Fouqueray, Charles & Claude Farrère.
Book ID: 31707
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Claude Farrère (1876-1957), pseudonym of Frédéric-Charles Bargone, was a French author of novels set in exotic locations such as Istanbul, Saigon and Nagasaki. His novel, Les civilisés (The Civilized) won the Prix Goncourt in 1905. He was elected chair at the Académie Française on 26 March 1935. Initially, however, he followed in the footsteps of his father, an infantry colonel who served in the French colonies: enlisting with the naval academy in 1894, Claude Farrère was made lieutenant in 1906 and was promoted to captain during 1918. He resigned the next year to concentrate on his writing career.
Fouqueray occupies an important and unique niche in the history of French art. While public taste and the Salons were driving the innovation and birth of Impressionism, Fouqueray incorporated wholeheartedly a well-defined, tight realism into his romantic portrayals of the importance of France’s maritime history.
During the First World War Fouqueray was sent by the French combined forces to the Middle East, and particularly, Saudi-Arabia. Kuwait and Oman followed soon after. Stopping off in each country, he made hundreds of watercolour sketches of local life and colour, some of which were later worked into oil paintings in his studio in Paris.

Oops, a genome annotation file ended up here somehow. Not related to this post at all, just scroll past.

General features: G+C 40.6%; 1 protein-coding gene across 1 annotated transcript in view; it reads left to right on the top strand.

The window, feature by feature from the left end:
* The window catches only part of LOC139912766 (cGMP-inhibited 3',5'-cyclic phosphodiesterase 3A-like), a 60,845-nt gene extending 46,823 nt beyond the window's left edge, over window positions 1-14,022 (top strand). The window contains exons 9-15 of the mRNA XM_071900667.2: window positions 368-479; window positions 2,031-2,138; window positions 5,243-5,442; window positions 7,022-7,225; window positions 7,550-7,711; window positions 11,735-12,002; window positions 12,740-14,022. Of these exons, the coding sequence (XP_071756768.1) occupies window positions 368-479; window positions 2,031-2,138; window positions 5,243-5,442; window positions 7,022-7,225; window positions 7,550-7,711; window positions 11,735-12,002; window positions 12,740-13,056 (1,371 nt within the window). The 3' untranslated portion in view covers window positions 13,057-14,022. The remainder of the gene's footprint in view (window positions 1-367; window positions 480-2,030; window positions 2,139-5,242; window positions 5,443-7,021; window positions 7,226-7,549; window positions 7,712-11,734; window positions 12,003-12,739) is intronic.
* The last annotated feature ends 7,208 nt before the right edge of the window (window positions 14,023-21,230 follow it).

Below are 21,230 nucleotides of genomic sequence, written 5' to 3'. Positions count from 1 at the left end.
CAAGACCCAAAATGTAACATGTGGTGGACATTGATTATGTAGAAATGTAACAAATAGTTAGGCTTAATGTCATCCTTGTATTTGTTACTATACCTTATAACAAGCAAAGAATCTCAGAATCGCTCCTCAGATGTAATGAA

His book Escales d’Asie, (Asian Stopovers), has a strange publishing history. Originally published in a limited edition of 450 copies in France in 1947, the colour lithographed illustrations, are from these earlier trips, to illustrate the text of Claude Farrère, also an account of a yacht voyage round the coasts of Saudi Arabia, and the Gulf coast. Fouqueray’s wonderfully evocative sketches had been waiting some twenty-five years to find a home. His pictures of dhows, Arab falconers, camels, of Djedda, Yambo El Bahr, of Muscat, Matra, of Kuwait bazaar, have never been bettered, and are a unique portrait of life forever vanished, and now but a distant memory. The section on the Gulf starts on p. 89, taking up the rest of the volume, and includes a little excursion up the Tigris. It is also unusual that the book is entirely illustrated in original watercolour over very faintly printed grey and black outlines and shades, and not, as one would expect from a French mid-century book.